On Monday, Hiaro was finally captured at a Hiroshima train station, having swum to the mainland from Mukaishima. Japan’s craziest manhunt was over.
1 Netanyahu May Have Killed The Iran Nuclear Deal
Benjamin Netanyahu may be many things, but he’s a genius at showmanship. On Monday, the Israeli leader took to a stage and delivered a PowerPoint presentation on a trove of files Mossad spirited out of Iran in January. He claimed they showed Iran was in violation of the nuclear agreement and intended to build itself a working bomb.
The presentation comes at a strained time in Israel-Iran relations. Just the day before, an Israeli airstrike on Syria killed 11 Iranians working with the Assad regime. Tel Aviv is convinced that Tehran wants to use its presence in the Syrian war to establish a conventional force on Israel’s borders. To counter that threat, Bibi has already passed a law allowing him to declare war without consulting his cabinet or anyone but his defense minister. This presentation was just another front to attack Iran on.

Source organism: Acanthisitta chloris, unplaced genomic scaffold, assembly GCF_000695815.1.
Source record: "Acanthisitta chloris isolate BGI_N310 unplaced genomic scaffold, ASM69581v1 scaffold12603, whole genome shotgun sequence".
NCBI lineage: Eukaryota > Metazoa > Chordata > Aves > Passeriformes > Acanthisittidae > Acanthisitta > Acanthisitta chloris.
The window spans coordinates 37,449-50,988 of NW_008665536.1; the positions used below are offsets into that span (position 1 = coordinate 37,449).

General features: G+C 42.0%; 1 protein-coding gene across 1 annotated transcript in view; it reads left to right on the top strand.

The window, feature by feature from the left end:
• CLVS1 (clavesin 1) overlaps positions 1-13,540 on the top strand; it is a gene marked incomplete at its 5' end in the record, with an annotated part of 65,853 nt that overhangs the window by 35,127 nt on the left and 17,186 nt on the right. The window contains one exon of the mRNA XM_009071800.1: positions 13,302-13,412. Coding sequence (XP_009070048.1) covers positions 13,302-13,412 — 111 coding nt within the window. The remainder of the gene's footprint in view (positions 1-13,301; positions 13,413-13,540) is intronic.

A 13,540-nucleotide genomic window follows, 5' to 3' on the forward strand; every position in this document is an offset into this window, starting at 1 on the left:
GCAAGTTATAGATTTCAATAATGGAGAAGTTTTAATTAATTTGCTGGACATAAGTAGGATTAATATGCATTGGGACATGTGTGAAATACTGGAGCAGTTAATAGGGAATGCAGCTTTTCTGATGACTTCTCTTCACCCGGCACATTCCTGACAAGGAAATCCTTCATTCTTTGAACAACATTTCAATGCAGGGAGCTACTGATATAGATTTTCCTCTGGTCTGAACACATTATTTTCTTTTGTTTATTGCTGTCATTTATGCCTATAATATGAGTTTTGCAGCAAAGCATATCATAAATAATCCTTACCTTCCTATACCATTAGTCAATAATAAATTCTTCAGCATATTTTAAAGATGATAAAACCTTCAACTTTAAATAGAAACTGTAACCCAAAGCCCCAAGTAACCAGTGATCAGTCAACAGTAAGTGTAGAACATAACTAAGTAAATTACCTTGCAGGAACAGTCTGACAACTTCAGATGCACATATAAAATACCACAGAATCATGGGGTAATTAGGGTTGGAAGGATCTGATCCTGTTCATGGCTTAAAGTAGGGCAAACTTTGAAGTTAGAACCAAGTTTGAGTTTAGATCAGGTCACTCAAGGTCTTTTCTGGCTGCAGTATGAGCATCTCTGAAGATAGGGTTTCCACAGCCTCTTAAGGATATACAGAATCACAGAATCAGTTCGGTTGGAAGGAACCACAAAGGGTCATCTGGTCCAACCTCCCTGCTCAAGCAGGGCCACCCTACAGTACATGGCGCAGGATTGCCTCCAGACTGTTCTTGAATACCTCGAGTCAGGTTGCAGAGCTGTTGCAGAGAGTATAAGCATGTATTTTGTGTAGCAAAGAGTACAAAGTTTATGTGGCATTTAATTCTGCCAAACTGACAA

The hope is evidently that the Mossad files will convince President Trump to tear up the nuclear deal—a decision he has to make by May 12. However, the presentation was criticized in some quarters for appearing to just repeat information already known to intelligence agencies everywhere. We’ll see if it achieved what Bibi wanted it to in nine days’ time.